Please use this identifier to cite or link to this item: http://hdl.handle.net/2440/128531
Citations
Scopus Web of Science® Altmetric
?
?
Full metadata record
DC FieldValueLanguage
dc.contributor.authorIkurior, S.J.en
dc.contributor.authorPomroy, W.E.en
dc.contributor.authorScott, I.en
dc.contributor.authorCorner-Thomas, R.en
dc.contributor.authorMarquetoux, N.en
dc.contributor.authorLeu, S.T.en
dc.date.issued2020en
dc.identifier.citationVeterinary Parasitology, 2020; 283:1-6en
dc.identifier.issn0304-4017en
dc.identifier.issn1873-2550en
dc.identifier.urihttp://hdl.handle.net/2440/128531-
dc.description.abstractAnimals suffering from parasitism typically display altered grazing behaviour and a voluntary reduction in feed intake. These changes are potentially important as indicators of disease. Recent advances in sensor technologies provide the opportunity to objectively measure animal activity while on pasture. Tri-axial accelerometers measure body movement in terms of acceleration, which can then be used to estimate physical activity over time. This study investigated if tri-axial measures of overall activity can be used to assess the impact of gastrointestinal nematode (GIN) infection in young sheep. To address this, the overall activity, faecal nematode egg count (FEC) and body weight of two treatment groups of Romney X Suffolk ram lambs were compared. Animals were monitored for four days using tri-axial accelerometer sensors mounted on a ram mating harness after 42-days grazing on contaminated pasture. On Day 0, all lambs were given anthelmintics. Subsequently, a Suppressive Treatment Group (n = 12) was treated with anthelmintics every two weeks. An Untreated Group (n = 12) did not receive further anthelmintics. Overall activity levels were monitored from Day 42 – 46. Activity level was calculated as vectorial dynamic body acceleration (VeDBA). Anthelmintic treatment had a significant effect on FEC but there was no evidence found for a treatment effect on body weight growth over the 42-day period. An effect of treatment and lamb starting weight on overall activity was found (beta = –0.74, 95 % CI –1.17 to –0.30, p =  0.002), identifying a negative impact of parasitism on activity in heavier animals. These results highlight the usefulness of this approach in assessing the effect of GIN parasitism on sheep monitored remotely. If a threshold value of activity could be determined, it could provide a useful tool for farmers and managers that serves as an early indicator of parasitism in sheep.en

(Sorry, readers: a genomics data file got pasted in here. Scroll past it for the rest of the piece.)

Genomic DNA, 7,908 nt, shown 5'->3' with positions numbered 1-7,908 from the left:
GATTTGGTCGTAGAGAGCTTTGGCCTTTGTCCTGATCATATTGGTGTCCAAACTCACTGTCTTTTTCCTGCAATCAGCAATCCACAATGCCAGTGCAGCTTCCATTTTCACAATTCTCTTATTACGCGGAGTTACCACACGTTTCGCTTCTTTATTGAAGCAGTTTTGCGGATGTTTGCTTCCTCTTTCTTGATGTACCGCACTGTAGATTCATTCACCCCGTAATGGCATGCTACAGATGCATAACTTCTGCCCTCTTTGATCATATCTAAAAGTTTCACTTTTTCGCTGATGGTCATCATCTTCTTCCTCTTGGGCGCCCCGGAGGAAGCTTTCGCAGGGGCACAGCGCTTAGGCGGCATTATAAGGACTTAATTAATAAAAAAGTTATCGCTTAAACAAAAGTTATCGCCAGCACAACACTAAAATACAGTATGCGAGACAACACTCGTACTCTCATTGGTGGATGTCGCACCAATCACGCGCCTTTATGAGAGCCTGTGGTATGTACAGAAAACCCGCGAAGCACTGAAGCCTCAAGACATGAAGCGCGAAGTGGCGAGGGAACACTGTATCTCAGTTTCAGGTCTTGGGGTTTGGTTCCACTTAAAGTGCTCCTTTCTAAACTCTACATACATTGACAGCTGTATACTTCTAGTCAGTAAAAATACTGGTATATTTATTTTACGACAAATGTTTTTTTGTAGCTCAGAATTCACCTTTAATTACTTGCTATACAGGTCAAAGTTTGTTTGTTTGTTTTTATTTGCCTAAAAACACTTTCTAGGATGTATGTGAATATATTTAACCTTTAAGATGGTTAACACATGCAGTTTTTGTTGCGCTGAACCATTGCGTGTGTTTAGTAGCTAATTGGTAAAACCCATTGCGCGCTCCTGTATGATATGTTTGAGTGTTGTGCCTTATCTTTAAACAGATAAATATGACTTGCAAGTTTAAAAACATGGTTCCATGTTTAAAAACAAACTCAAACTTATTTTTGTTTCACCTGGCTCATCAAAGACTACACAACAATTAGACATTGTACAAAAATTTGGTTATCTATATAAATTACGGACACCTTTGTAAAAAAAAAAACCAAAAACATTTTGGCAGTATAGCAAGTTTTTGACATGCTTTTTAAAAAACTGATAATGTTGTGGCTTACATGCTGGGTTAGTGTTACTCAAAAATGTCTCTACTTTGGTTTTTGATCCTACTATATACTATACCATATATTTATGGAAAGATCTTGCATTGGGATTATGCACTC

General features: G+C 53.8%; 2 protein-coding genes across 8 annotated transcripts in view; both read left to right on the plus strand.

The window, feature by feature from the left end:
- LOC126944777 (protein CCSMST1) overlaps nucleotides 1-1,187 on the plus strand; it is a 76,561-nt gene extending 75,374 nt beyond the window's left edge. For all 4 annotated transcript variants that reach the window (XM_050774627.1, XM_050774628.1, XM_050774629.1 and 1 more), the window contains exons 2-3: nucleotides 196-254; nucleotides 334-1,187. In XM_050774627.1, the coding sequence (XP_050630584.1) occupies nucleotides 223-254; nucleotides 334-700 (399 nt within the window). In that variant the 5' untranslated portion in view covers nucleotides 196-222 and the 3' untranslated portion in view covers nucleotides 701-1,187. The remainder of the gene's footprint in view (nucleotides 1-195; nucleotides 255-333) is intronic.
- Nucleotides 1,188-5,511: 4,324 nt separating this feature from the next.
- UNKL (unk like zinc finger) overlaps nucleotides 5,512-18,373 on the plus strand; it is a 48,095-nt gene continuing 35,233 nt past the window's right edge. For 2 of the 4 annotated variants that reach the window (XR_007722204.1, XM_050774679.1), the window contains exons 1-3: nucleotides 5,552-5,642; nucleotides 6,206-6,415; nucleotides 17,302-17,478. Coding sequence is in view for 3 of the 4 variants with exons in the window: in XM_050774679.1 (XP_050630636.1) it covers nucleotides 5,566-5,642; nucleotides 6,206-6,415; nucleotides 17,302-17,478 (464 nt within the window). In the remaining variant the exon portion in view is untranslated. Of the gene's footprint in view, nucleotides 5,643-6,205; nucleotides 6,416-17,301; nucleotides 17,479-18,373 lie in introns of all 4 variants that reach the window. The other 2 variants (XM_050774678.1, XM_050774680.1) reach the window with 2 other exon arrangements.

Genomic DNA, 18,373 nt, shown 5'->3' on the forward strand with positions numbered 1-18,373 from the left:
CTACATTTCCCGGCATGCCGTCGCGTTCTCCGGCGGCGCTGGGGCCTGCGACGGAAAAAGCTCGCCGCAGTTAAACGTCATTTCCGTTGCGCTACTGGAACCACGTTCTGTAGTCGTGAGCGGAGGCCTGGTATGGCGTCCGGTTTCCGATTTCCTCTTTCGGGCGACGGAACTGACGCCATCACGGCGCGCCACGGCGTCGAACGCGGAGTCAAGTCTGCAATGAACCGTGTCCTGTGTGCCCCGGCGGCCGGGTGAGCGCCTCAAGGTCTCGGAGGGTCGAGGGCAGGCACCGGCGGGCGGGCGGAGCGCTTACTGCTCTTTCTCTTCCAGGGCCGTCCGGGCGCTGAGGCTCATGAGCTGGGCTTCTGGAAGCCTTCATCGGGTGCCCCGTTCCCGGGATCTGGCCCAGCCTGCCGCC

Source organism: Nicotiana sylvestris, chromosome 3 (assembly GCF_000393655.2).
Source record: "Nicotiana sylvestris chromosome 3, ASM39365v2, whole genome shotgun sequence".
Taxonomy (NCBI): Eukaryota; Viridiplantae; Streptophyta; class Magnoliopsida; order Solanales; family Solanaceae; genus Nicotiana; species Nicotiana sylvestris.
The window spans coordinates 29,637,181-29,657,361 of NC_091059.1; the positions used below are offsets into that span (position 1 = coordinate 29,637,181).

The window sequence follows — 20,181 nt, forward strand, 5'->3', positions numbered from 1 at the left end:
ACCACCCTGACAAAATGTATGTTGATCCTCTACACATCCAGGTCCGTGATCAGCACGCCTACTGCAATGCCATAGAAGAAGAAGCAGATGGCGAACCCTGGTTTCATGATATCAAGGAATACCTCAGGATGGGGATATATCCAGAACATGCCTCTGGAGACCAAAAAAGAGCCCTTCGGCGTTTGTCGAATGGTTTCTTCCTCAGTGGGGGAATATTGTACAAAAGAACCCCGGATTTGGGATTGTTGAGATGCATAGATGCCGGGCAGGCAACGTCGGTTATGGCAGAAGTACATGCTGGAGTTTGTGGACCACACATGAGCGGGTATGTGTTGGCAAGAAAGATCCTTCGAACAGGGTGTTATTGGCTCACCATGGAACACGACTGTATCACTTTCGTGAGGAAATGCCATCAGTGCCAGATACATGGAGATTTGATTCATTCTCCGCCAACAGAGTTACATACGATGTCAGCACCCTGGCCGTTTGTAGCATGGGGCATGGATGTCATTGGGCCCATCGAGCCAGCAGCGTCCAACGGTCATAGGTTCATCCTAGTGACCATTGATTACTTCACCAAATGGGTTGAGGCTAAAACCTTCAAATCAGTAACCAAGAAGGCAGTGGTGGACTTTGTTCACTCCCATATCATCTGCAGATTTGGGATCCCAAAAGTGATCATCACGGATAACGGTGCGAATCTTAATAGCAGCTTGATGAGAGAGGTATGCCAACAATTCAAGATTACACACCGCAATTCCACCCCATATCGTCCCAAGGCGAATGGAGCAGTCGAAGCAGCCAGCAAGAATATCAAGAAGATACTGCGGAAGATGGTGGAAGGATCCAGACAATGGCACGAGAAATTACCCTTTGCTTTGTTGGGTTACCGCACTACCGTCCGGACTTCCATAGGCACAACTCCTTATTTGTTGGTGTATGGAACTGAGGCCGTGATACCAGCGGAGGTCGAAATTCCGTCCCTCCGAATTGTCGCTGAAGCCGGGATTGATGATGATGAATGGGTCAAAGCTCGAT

dc.description.statementofresponsibilitySeer J.Ikurior, William E.Pomroy, Ian Scott, Rene Corner-Thomas, Nelly Marquetoux, Stephan T.Leuen
dc.language.isoenen
dc.publisherElsevieren
dc.rights© 2020 Elsevier B.V. All rights reserved.en
dc.subjectActivity level; sheep; gastrointestinal nematodes; accelerometers; remote monitoringen
dc.titleGastrointestinal nematode infection affects overall activity in young sheep monitored with tri-axial accelerometersen
dc.typeJournal articleen
dc.identifier.rmid1000024249en
dc.identifier.doi10.1016/j.vetpar.2020.109188en
dc.relation.granthttp://purl.org/au-research/grants/arc/DE170101132en
dc.identifier.pubid540737-
pubs.library.collectionMedicine publicationsen
pubs.library.teamDS10en
pubs.verification-statusVerifieden
pubs.publication-statusPublisheden
dc.identifier.orcidLeu, S.T. [0000-0003-2547-5056]en
Appears in Collections:Medicine publications

Files in This Item:
There are no files associated with this item.


Items in DSpace are protected by copyright, with all rights reserved, unless otherwise indicated.